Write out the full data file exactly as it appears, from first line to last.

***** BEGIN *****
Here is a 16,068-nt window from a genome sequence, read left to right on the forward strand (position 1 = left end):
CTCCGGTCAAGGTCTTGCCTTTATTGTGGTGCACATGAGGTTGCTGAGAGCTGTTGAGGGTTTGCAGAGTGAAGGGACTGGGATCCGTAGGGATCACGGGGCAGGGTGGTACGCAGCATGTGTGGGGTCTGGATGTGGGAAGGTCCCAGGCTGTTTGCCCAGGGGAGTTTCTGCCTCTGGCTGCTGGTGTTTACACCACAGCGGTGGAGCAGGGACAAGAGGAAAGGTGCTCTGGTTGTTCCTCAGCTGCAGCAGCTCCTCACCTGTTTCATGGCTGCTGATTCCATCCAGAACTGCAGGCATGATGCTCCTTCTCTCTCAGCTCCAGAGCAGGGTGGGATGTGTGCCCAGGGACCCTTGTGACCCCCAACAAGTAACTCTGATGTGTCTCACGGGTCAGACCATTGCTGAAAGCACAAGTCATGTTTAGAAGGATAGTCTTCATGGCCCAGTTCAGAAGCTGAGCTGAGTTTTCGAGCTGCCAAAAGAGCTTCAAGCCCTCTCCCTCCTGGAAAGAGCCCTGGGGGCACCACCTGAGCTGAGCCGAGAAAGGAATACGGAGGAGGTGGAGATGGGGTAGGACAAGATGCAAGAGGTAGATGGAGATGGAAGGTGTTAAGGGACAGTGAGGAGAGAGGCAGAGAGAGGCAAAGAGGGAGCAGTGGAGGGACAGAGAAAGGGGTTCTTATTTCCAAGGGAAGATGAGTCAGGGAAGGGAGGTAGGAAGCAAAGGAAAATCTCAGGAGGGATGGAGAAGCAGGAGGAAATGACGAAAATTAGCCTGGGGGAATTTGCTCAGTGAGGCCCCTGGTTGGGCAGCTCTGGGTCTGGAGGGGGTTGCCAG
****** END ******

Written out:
Here is a 16,068-nt window from a genome sequence, read left to right on the forward strand (position 1 = left end):
CTCCGGTCAAGGTCTTGCCTTTATTGTGGTGCACATGAGGTTGCTGAGAGCTGTTGAGGGTTTGCAGAGTGAAGGGACTGGGATCCGTAGGGATCACGGGGCAGGGTGGTACGCAGCATGTGTGGGGTCTGGATGTGGGAAGGTCCCAGGCTGTTTGCCCAGGGGAGTTTCTGCCTCTGGCTGCTGGTGTTTACACCACAGCGGTGGAGCAGGGACAAGAGGAAAGGTGCTCTGGTTGTTCCTCAGCTGCAGCAGCTCCTCACCTGTTTCATGGCTGCTGATTCCATCCAGAACTGCAGGCATGATGCTCCTTCTCTCTCAGCTCCAGAGCAGGGTGGGATGTGTGCCCAGGGACCCTTGTGACCCCCAACAAGTAACTCTGATGTGTCTCACGGGTCAGACCATTGCTGAAAGCACAAGTCATGTTTAGAAGGATAGTCTTCATGGCCCAGTTCAGAAGCTGAGCTGAGTTTTCGAGCTGCCAAAAGAGCTTCAAGCCCTCTCCCTCCTGGAAAGAGCCCTGGGGGCACCACCTGAGCTGAGCCGAGAAAGGAATACGGAGGAGGTGGAGATGGGGTAGGACAAGATGCAAGAGGTAGATGGAGATGGAAGGTGTTAAGGGACAGTGAGGAGAGAGGCAGAGAGAGGCAAAGAGGGAGCAGTGGAGGGACAGAGAAAGGGGTTCTTATTTCCAAGGGAAGATGAGTCAGGGAAGGGAGGTAGGAAGCAAAGGAAAATCTCAGGAGGGATGGAGAAGCAGGAGGAAATGACGAAAATTAGCCTGGGGGAATTTGCTCAGTGAGGCCCCTGGTTGGGCAGCTCTGGGTCTGGAGGGGGTTGCCAG